Update: Wisconsin Reps React as Crowd Overtakes the Capitol

Politics

Update: Wisconsin Reps React as Crowd Overtakes the Capitol

Wisconsin officials call for Trump's removal, after a crowd of Trump supporters broke into the U.S. Capitol, halting the process of counting the presidential electoral votes.

By Will Kenneally, Marisa Wojcik

January 6, 2021

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Crowd outside US Senate

A crowd gathers outside the U.S. Senate chamber after breaking into the Capitol Jan. 6, 2021. (Courtesy: Igor Bobic via Twitter)


Wisconsin representatives pushed for calm as a crowd broke into the U.S. Capitol while Congress met to announce the results of the presidential election.

This comes after a Wednesday rally during which the president urged supporters to march on the Capitol. The crowd broke into the building as members of Congress and the vice president—who was overseeing the counting of the electoral vote—were evacuated.

The president released a video message Wednesday afternoon, during which he asked his supporters to peacefully go home, yet continued to claim without evidence that the election was stolen.

Officials Call for Trump's Removal

On Thursday, members of Wisconsin's congressional delegation called for the president's removal from office through either impeachment or by invoking the 25th Amendment.

"He has broken his oath to support and defend the constitution," U.S. Sen. Tammy Baldwin wrote in a statement. "If the Vice President fails to act, then Congress should take action."

Invoking the 25th Amendment would require support from a majority of the president's cabinet and could be challenged by the president. Impeachment would make the president ineligible to serve in future office.

Democratic U.S. Reps. Gwen Moore and Mark Pocan joined Baldwin in calling for the president's removal.

Reps Urge Peaceful Protests

The president was joined by members of Wisconsin’s congressional delegation who urged peace as the crowd damaged the Capitol grounds and clashed with Capitol police.

Wisconsin U.S. Sen. Ron Johnson weighed in on Twitter twice, saying, “if you are in and around the Capitol, respect law enforcement and disperse peacefully.” Johnson also praised Capitol police for acting with “incredible professionalism.”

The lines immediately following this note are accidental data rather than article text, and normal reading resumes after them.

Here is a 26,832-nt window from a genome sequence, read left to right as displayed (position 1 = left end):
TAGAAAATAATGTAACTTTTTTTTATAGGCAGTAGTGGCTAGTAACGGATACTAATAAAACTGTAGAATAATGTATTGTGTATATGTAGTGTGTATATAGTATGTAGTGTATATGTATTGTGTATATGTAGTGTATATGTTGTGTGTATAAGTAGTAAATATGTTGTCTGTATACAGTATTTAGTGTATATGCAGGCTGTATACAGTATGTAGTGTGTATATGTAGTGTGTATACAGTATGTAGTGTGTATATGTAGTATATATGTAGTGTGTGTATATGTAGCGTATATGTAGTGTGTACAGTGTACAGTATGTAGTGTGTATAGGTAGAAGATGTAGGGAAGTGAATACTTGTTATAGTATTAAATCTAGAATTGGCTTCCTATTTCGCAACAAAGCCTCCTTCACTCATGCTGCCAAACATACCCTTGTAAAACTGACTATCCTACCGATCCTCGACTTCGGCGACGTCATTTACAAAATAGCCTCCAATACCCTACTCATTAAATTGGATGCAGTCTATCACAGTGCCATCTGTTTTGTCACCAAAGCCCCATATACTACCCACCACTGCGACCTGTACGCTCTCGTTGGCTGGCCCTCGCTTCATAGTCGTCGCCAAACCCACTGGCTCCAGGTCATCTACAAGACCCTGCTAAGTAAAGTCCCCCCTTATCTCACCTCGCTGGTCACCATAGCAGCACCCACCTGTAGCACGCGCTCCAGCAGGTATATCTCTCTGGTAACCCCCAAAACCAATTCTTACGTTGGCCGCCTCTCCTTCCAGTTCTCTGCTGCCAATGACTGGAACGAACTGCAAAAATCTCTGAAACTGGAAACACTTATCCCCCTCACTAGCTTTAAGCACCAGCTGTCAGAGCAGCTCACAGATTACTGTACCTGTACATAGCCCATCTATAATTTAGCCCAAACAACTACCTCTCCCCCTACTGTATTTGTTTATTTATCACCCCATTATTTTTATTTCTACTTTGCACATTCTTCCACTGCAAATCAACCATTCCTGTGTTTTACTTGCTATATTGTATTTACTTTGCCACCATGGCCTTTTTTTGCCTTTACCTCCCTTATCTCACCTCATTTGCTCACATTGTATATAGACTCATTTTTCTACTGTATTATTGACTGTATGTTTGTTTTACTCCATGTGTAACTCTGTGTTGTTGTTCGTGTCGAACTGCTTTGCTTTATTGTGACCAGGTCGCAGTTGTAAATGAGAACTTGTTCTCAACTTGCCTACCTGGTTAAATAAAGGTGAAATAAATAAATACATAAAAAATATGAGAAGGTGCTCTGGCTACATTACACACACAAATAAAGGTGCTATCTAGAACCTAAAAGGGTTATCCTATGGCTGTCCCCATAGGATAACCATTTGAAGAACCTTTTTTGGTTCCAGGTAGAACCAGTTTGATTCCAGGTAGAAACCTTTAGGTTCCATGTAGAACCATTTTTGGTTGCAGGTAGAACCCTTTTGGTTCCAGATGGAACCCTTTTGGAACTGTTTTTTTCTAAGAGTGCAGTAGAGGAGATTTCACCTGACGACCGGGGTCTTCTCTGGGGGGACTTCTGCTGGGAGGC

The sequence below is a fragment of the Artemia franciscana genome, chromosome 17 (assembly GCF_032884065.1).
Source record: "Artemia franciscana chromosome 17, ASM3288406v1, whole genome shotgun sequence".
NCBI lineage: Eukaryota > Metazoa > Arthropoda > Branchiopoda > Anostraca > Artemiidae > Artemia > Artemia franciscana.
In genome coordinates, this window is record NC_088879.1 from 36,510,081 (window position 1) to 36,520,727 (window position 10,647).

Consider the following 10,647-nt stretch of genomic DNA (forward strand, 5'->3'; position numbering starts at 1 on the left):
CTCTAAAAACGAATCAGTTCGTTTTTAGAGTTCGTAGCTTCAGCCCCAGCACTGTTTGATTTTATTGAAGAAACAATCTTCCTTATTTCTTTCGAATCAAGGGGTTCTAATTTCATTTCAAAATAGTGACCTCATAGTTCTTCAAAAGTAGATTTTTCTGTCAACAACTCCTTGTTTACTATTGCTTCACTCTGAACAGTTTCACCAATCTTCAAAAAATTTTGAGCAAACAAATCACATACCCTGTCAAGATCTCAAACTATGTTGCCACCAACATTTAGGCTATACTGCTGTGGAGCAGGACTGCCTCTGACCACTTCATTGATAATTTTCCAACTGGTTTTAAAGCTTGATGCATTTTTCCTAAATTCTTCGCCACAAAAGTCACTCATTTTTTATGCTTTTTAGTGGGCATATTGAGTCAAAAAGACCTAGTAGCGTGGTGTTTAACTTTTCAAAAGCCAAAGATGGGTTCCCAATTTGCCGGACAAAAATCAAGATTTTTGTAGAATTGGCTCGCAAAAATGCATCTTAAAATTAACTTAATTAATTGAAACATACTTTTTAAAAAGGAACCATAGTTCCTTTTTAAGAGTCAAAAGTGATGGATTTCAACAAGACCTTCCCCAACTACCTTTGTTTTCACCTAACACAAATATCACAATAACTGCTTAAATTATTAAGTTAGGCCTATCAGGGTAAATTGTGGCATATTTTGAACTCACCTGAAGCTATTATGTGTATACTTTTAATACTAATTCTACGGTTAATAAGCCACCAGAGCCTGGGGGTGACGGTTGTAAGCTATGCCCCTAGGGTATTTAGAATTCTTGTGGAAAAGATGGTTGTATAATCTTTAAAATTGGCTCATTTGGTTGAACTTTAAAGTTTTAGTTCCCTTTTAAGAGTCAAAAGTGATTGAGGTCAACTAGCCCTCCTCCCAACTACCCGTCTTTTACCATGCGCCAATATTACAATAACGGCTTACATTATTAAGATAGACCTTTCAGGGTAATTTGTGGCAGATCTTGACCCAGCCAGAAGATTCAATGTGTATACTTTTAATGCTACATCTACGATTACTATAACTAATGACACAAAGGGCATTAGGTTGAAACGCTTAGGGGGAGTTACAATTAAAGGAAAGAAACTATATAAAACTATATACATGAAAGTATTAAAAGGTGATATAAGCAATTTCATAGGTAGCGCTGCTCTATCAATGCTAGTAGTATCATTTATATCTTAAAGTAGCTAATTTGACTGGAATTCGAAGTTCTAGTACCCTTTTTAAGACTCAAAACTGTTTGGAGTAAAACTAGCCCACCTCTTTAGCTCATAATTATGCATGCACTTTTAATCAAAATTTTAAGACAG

Johnson was among a group of senators who questioned the results of the election earlier Wednesday, announcing he would formally object to states’ election results.

U.S. Rep. Tom Tiffany, R-Minocqua, who joined his Republican colleague Johnson in objecting to the results, wrote that while peaceful protest is constitutionally protected, “violence is unacceptable.”

Republican U.S. Rep. Mike Gallagher had sharper words for the events that unfolded at the Capitol Wednesday.

“This is banana republic crap that we’re watching right now,” said Gallagher, R-Green Bay, in a short video on Twitter where Gallagher condemned the actions of President Trump and others who encouraged the riotor’s actions.

“This is the cost of countenancing an effort by Congress to overturn the election and telling thousands of people that there is a legitimate shot of overturning the election today,” Gallagher went on to say.

Information from inside the Capitol was more scarce, as news outlets stuck inside reported shots fired, clashes with Capitol police, and Trump supporters wandering through Congressional offices.

Members of Congress and congressional reporters were briefly sequestered inside the Senate and House chambers as the Capitol grounds were breached. As the crowd attempted to gain access to the chambers, lawmakers prepared to evacuate through tear gas if necessary.

As of 3:38 ET, Wisconsin U.S. Sen. Tammy Baldwin tweeted, “I am safe, but it’s disgraceful that our country has to experience this violence because of Trump’s lies, conspiracies and un-American attacks on our Democracy.”

“It’s a sad day for America when the president is inciting domestic terrorism,” said Rep. Mark Pocan, D-Madison, said in a video posted to Twitter.

President-elect Joe Biden delivered a video message shortly before Trump, urging him to go on national television and “demand an end to this seige.”

“The words of a president matter, no matter how good or bad that president is,” Biden said.

U.S. Rep. Ron Kind said Congress would likely resume counting the electoral college vote as soon as possible.

“We're going to finish this as soon as we're allowed to get back in,” Kind, D-La Crosse, said. “At the end of the process, I'm confident that Joe Biden and Kamala Harris will be declared the incoming president and vice president of the United States.”

He added that for future events like the presidential inauguration on Jan. 20, security would need to face “strong planning.”

Washington Mayor Muriel Bowser declared a 6 p.m. curfew Wednesday afternoon, and law enforcement from Virginia and the federal government were deployed to the city.

Roughly a dozen Trump supporters gathered outside the Wisconsin State Capitol Wednesday afternoon, but mostly held signs and exchanged words. Another group gathered in front of the governor’s mansion and remained peaceful.

This comes the same day that the Associated Press declared Democrats won both seats in the Georgia Senate races Tuesday, which gives Democratic Vice President-elect Kamala Harris the deciding vote in the split chamber.


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